Friday 9 September 2016

The Many

'The Many' by Wyl Menmuir is on the Booker longlist and I read about it in several places, so it was one that I picked up in Waterstones the other week. 

I am not sure that spoilers is the right warning, because not much happens in this book but in order to say anything about it I need to disclose what kind of nothing happens. I did not feel surprised by the denouement of the story because as it went on I began to realise that the whole story is a kind of metaphor. This is not a story about a man buying a house in a tiny isolated fishing village. The blurb on the back makes it sound like a weird psychological thriller, and it's definitely not that either. The house is not a house, the boats are not boats, the fish not fish and the people not people. Nothing is what it seems. I felt the entire time like I was reading a bad dream and in reality that is what it is. 

Timothy buys a long neglected house in the village thinking he will bring his wife to live in this place they once visited. The village is hostile to his presence, though in time he befriends Ethan one of the few remaining fishermen. The boats go out but they do not catch anything; their fishing grounds are demarcated by a row of anchored shipping tankers on the skyline, the waters polluted by mysterious poisons. Timothy persuades Ethan to take the boat out beyond the tankers and they catch shoals of deformed fish which are then purchased by a rather sinister government official. Timothy's attempts to renovate the house are half-hearted and ineffectual; he finds himself distracted by questions about Perran, the long dead man who used to live there, questions nobody seems willing or able to answer. 

Timothy is grieving and the story is his struggle to cope with and make sense of what he is experiencing: the house he is clearing out, his inability to communicate with his wife (the 21st century 'no phone signal' metaphor), the unwelcoming and suspicious people, the cold and dangerous sea, the flood followed by the cracks as the village itself seems to be disintegrating, his desperate and thwarted attempts to leave, are all part of this struggle. He starts out with some determination, trying to forge a new normal life out of the desolate shell of a house, but his efforts wane and he becomes ill and cold, lonely and afraid, the village become even more threatening, eventually destroying all his feeble attempts at reconstruction. The writing often has the same confused and disorientating feeling that dreams have, without logical sequences or predictability in the events or behaviour of the people. The whole atmosphere is dark and threatening, an abiding sense of unease. I just realised that it is written in the present tense, which is probably why it is so intense, as if it is happening in the present moment. It is almost impossible to describe but the book left me very disconcerted and confused, as if I just woke up and definitely didn't want to get back to sleep.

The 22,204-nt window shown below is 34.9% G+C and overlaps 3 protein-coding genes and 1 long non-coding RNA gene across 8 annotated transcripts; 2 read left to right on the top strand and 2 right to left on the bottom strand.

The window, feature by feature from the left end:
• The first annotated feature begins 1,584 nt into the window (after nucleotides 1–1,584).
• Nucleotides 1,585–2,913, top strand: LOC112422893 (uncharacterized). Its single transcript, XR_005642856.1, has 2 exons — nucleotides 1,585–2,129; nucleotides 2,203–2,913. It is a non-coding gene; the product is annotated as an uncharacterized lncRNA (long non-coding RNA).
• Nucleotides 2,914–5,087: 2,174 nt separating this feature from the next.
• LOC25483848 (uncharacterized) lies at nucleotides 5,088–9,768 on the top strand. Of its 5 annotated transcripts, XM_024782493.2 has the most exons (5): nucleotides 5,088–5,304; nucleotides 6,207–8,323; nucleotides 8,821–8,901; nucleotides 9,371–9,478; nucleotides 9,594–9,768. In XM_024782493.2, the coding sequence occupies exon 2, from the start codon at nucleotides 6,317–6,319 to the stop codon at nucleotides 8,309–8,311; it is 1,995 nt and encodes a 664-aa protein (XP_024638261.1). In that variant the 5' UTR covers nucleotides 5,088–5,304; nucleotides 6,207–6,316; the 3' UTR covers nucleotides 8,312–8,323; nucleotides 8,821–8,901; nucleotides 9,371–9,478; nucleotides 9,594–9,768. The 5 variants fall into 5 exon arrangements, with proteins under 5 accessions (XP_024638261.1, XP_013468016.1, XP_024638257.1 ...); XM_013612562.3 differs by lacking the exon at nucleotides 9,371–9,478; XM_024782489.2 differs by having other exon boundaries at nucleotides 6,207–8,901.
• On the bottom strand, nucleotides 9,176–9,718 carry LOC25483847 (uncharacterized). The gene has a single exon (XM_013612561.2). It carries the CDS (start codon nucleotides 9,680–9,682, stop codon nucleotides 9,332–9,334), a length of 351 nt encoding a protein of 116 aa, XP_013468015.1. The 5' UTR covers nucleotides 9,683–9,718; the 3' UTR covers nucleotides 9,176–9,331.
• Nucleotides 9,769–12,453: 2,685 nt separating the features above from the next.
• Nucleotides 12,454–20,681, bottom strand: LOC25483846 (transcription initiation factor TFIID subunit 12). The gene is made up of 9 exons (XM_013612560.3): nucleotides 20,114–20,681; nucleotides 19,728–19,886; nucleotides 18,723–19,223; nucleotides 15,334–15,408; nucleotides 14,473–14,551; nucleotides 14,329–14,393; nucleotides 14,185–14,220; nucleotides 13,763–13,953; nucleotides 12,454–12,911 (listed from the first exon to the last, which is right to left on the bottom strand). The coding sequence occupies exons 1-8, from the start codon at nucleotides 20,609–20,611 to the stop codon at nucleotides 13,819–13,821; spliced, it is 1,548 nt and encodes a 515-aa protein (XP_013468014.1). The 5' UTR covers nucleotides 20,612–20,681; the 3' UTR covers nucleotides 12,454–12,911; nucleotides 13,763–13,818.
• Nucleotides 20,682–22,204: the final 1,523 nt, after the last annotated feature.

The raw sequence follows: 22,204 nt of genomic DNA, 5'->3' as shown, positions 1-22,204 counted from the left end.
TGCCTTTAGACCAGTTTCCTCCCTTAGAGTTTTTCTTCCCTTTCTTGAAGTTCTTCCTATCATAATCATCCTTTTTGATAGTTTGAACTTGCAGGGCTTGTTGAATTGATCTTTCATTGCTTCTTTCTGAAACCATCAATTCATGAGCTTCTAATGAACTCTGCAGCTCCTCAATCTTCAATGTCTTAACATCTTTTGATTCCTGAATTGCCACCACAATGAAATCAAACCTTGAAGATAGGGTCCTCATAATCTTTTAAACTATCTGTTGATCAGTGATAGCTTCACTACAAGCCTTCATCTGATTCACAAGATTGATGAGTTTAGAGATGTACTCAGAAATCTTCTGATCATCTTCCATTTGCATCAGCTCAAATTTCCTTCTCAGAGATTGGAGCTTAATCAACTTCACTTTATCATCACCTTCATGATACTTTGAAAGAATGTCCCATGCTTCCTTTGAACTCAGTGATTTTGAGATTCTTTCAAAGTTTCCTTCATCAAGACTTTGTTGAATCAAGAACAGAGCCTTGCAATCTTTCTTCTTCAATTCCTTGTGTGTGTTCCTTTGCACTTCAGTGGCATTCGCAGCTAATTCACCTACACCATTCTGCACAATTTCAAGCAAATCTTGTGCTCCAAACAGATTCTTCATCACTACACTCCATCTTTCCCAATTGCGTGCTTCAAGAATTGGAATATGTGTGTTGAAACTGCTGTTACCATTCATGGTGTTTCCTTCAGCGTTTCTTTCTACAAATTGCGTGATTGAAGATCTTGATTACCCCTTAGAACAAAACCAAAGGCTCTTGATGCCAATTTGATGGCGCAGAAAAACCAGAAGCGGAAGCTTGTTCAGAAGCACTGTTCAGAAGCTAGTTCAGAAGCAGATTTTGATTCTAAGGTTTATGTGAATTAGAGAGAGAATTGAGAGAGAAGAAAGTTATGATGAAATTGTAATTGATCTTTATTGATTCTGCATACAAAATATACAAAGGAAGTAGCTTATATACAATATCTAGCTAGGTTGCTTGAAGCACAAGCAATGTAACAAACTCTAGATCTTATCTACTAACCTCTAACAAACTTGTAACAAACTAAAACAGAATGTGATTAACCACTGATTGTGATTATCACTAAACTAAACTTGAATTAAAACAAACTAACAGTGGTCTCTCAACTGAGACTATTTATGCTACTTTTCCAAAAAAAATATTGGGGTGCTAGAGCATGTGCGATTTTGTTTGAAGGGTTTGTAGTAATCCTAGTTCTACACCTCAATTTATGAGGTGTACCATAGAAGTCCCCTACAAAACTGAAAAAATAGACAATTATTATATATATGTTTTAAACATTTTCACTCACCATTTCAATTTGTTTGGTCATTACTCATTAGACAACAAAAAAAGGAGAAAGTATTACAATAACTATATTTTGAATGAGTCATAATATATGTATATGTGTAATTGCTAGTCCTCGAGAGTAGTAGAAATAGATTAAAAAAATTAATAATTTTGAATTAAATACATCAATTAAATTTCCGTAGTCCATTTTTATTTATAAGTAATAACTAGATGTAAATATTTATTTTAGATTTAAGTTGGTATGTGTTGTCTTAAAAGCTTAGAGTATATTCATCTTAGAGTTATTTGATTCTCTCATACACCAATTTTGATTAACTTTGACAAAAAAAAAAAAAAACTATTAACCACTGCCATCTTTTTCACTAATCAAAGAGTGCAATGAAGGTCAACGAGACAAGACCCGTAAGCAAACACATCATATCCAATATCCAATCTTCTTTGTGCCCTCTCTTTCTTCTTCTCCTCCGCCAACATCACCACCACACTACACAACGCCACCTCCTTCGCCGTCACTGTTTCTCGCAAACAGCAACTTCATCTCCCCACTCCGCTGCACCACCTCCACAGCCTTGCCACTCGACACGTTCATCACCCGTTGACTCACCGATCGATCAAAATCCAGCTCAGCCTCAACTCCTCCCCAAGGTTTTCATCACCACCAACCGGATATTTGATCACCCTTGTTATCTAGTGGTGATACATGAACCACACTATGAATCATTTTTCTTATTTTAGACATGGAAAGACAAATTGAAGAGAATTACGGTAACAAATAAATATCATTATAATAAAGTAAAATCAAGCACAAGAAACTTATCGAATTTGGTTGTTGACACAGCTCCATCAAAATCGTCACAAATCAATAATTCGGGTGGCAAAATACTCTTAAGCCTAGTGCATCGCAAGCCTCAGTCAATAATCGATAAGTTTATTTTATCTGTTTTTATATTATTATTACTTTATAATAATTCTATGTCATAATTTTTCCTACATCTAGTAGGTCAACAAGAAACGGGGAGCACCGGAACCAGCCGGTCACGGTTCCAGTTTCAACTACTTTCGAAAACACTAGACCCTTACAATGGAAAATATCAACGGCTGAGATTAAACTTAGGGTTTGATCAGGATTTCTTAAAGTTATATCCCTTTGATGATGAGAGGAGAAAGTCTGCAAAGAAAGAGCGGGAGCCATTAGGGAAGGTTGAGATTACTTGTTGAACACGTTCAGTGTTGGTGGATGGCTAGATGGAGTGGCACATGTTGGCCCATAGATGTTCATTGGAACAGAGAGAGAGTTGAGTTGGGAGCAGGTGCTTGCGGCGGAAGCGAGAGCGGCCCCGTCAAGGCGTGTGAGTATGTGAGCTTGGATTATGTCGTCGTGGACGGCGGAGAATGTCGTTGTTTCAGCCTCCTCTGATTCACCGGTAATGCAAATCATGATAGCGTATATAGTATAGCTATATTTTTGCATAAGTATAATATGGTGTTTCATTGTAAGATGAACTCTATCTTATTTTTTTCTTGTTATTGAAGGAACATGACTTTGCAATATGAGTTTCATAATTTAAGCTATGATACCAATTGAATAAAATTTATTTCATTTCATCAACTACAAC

"The house has not been cleared, the agent had said to him from behind a wide empty expanse of desk, and the words come back to him as he lies back in the bath. Timothy gets out of the bath quickly and wraps a towel around himself, and not bothering to dry off, he goes down to the kitchen. With a growing puddle of water gathering around his feet, he stands in front of the kitchen units and takes the handles of the cupboards nearest to him in both hands, opening both units simultaneously. There is the briefest moment in which he feels the open cupboards retain their darkness for a fraction of a second longer than they should  before they allow the light in. Both cupboards are empty, and so too are the drawers in the kitchen and the small pantry cupboard by the fridge. All he finds is yellowed newspaper lining the bottoms of all the drawers and shelves. He takes some of the paper out of one of the drawers and, on the paper that is still legible and that does not disintegrate as he pulls it up, he sees the articles are written in a language he does not recognise and the pictures that accompany the articles are blurred, as though the hand that took the photograph was shaking at the time they were taken. Going through all the rooms he finds the small items of furniture that have been there all along and the items he has brought to the house himself, but not sign of any clothes that were there before he arrived, no personal belongings. His search becomes more and more frantic but he finds nothing that could give him any clue about the previous owner, as though all the evidence of who he was has been erased." (p.92-3)

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